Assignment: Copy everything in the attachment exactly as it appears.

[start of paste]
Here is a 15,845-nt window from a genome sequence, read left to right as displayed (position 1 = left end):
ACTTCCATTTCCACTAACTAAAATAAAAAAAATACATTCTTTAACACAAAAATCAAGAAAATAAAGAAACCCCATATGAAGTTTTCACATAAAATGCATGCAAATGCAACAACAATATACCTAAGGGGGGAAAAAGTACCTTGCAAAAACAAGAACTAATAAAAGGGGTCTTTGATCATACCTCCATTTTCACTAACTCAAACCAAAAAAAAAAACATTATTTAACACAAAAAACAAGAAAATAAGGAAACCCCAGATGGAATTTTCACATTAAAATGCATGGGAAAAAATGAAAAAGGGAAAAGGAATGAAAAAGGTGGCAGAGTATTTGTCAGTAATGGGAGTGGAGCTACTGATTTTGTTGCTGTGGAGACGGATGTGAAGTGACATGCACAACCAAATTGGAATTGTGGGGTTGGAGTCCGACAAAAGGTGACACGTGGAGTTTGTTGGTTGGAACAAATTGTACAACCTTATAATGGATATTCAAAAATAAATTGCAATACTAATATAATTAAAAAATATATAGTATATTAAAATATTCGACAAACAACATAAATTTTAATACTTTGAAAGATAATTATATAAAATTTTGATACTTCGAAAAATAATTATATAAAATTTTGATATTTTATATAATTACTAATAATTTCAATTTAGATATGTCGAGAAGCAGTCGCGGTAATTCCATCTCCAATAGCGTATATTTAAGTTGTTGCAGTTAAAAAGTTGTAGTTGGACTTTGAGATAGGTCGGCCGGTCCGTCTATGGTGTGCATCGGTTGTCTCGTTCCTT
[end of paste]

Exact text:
Here is a 15,845-nt window from a genome sequence, read left to right as displayed (position 1 = left end):
ACTTCCATTTCCACTAACTAAAATAAAAAAAATACATTCTTTAACACAAAAATCAAGAAAATAAAGAAACCCCATATGAAGTTTTCACATAAAATGCATGCAAATGCAACAACAATATACCTAAGGGGGGAAAAAGTACCTTGCAAAAACAAGAACTAATAAAAGGGGTCTTTGATCATACCTCCATTTTCACTAACTCAAACCAAAAAAAAAAACATTATTTAACACAAAAAACAAGAAAATAAGGAAACCCCAGATGGAATTTTCACATTAAAATGCATGGGAAAAAATGAAAAAGGGAAAAGGAATGAAAAAGGTGGCAGAGTATTTGTCAGTAATGGGAGTGGAGCTACTGATTTTGTTGCTGTGGAGACGGATGTGAAGTGACATGCACAACCAAATTGGAATTGTGGGGTTGGAGTCCGACAAAAGGTGACACGTGGAGTTTGTTGGTTGGAACAAATTGTACAACCTTATAATGGATATTCAAAAATAAATTGCAATACTAATATAATTAAAAAATATATAGTATATTAAAATATTCGACAAACAACATAAATTTTAATACTTTGAAAGATAATTATATAAAATTTTGATACTTCGAAAAATAATTATATAAAATTTTGATATTTTATATAATTACTAATAATTTCAATTTAGATATGTCGAGAAGCAGTCGCGGTAATTCCATCTCCAATAGCGTATATTTAAGTTGTTGCAGTTAAAAAGTTGTAGTTGGACTTTGAGATAGGTCGGCCGGTCCGTCTATGGTGTGCATCGGTTGTCTCGTTCCTT